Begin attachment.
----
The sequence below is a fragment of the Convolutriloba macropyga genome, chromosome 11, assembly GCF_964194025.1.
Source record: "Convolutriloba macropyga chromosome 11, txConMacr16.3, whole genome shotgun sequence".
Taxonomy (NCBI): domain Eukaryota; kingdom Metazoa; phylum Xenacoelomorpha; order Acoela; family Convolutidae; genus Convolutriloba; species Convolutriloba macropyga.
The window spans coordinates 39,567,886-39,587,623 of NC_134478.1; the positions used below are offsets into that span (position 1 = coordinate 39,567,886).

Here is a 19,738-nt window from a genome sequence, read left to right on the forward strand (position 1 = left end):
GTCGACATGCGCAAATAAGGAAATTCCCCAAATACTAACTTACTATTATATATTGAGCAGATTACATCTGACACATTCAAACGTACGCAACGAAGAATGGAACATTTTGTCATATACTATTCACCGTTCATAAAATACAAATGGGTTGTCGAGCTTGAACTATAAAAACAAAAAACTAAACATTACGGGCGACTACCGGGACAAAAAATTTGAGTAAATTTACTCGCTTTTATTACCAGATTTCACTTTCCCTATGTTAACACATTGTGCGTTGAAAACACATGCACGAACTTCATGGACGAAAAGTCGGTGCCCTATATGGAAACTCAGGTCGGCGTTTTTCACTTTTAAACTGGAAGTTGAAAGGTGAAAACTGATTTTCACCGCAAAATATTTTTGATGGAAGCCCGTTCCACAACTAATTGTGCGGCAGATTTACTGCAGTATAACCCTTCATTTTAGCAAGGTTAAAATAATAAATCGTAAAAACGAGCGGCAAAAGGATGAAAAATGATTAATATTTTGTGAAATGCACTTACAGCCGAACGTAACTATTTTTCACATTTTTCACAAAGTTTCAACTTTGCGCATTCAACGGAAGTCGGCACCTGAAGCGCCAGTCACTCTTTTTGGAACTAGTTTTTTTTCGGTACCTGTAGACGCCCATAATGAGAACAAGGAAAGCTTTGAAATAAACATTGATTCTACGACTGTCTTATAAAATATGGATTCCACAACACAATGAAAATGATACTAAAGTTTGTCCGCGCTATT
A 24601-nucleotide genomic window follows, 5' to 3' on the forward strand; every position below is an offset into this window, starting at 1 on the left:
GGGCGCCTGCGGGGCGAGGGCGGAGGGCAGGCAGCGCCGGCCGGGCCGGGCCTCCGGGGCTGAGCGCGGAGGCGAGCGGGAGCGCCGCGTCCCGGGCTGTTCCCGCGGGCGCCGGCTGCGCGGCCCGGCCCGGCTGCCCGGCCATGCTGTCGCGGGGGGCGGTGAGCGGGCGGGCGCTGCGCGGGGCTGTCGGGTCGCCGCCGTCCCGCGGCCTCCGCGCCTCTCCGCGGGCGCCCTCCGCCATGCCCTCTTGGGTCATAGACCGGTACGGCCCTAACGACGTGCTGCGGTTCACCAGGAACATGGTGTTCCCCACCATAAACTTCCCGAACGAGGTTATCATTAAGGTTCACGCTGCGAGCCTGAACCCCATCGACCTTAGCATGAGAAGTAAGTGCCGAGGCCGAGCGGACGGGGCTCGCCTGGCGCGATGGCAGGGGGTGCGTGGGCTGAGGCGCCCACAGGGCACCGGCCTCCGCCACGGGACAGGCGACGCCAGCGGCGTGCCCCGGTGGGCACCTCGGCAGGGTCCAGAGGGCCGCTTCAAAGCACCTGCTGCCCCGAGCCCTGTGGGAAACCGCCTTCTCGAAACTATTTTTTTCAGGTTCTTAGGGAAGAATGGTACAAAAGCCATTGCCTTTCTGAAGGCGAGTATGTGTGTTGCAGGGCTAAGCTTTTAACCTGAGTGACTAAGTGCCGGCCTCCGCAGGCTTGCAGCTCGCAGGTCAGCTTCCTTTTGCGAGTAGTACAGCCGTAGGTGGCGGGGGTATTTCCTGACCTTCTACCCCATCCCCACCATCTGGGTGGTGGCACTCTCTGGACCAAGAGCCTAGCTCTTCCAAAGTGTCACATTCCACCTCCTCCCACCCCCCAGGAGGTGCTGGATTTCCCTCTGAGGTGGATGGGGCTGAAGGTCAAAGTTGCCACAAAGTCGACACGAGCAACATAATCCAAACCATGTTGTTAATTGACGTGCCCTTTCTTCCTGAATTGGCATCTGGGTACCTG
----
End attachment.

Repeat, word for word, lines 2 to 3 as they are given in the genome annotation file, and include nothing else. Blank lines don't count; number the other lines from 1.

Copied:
Source record: "Convolutriloba macropyga chromosome 11, txConMacr16.3, whole genome shotgun sequence".
Taxonomy (NCBI): domain Eukaryota; kingdom Metazoa; phylum Xenacoelomorpha; order Acoela; family Convolutidae; genus Convolutriloba; species Convolutriloba macropyga.